Magna, Maryland Leaders to Discuss State of the Industry
Wednesday, May 25, 2005
Four days after a record-setting Preakness Stakes, Magna Entertainment executives will meet today with House Speaker Michael Busch to discuss the state of horse racing in Maryland and attempt to persuade him to broker a compromise on slot machine legislation to aid the struggling industry.
The meeting comes a day before Busch (D-Anne Arundel) gathers with House leaders for a yearly review of committee agendas. Magna Vice Chairman Dennis Mills said he considers tomorrow a critical day for the future of horse racing in the state, but the speaker played down the likelihood slots would be a central topic of discussion when he meets with committee heads.
Magna, a Canadian-based racing conglomerate that operates Laurel Park and Pimlico, has been lobbying for a special session in Annapolis to pass slots legislation. The House and Senate each passed separate alternative gaming bills during the recently concluded legislative session, but Busch declined to negotiate and iron out differences.
"We have always found when you take the higher ground and reach out and when the cause is right, legislators will respond," said Mills, who be joined in his meeting with Busch by recently hired company vice president Paul Cellucci, the former governor of Massachusetts and ambassador to Canada. "We have blind faith in the legislators of Maryland."
Busch, however, appeared unlikely to budge. He criticized Mills for a lack of involvement during the past legislative session and questioned Magna's commitment to Maryland after the company announced last week it would build a $100 million racetrack in Romulus, Mich.
"We passed a bill last year with input from the governor. Please tell me where Dennis Mills was during this period of time," Busch said. "It's not like they didn't have the opportunity to hit this thing out of the park. If he was that concerned about his industry and the end of the industry as we know it, you would think he would be down there. How does he not show up, and he's paying four or five lobbyists $4 [million] to $5 million a year?"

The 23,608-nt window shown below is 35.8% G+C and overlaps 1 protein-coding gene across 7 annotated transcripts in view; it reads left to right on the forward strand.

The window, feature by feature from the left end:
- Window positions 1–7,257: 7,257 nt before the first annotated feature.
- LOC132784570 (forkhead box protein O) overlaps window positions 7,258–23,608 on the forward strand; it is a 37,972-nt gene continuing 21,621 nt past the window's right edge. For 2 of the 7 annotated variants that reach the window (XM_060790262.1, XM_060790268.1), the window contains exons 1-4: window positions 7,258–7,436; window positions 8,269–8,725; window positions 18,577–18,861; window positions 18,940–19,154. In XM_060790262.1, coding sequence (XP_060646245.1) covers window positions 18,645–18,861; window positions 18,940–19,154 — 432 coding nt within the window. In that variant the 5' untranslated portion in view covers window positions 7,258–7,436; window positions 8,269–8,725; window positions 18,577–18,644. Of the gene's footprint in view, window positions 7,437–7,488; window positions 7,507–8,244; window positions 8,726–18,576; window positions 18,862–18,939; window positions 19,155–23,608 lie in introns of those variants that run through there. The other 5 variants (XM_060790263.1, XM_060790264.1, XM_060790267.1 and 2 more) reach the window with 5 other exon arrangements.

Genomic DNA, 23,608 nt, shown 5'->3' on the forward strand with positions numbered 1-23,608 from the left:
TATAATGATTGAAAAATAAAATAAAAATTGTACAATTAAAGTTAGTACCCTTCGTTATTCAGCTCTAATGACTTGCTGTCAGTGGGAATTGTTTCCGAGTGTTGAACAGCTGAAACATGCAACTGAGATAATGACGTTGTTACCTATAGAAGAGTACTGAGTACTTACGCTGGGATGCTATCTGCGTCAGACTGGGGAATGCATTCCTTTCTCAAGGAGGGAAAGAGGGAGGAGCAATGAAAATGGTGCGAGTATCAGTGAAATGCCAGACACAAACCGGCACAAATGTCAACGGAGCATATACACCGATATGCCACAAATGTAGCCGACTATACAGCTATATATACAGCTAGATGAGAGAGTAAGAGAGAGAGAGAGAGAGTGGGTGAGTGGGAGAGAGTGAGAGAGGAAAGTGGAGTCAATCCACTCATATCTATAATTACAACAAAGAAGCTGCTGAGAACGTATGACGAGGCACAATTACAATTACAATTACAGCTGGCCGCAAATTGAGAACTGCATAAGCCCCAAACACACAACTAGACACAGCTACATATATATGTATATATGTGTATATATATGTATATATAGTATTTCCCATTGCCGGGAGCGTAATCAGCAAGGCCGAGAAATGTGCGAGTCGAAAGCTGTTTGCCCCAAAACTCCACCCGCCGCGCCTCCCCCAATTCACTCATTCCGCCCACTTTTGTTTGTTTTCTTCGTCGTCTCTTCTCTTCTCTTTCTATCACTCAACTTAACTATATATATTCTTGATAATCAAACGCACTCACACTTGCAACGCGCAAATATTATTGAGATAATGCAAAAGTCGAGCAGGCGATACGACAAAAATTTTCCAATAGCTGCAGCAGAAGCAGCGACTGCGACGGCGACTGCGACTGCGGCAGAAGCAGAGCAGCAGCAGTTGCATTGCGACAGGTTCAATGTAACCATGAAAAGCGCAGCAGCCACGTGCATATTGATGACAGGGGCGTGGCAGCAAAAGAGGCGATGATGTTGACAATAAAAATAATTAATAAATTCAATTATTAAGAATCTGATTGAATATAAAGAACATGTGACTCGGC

The Preakness on Saturday brought a record crowd of 115,318 to Pimlico and set a total wagering record of more than $88 million for the day. Yet racing in the state struggles to be profitable the rest of the year and is losing horses and fans to Delaware and West Virginia, states with tracks boosting purses and revenue with slot machines. Magna reported a loss of $4.1 million in its first quarter this year.
For the first time since Magna purchased Pimlico in 2002, company chairman Frank Stronach did not attend the Preakness. Even though a horse he owns won the Black-Eyed Susan Stakes on Friday, Stronach remained in Austria on business.
Mills said he and Pimlico President Joe De Francis asked Stronach to stay away because he has commented in the past that Magna is not interested in slots or in taking the Preakness out of Maryland under any circumstances.
"We said, 'Frank, you will run into people that will take advantage of your commitment and passion for Maryland racing, and we are in intensive care in Maryland,' " Mills said. " 'We need you to stand down so that we can pull all the leadership together to get slots done.' "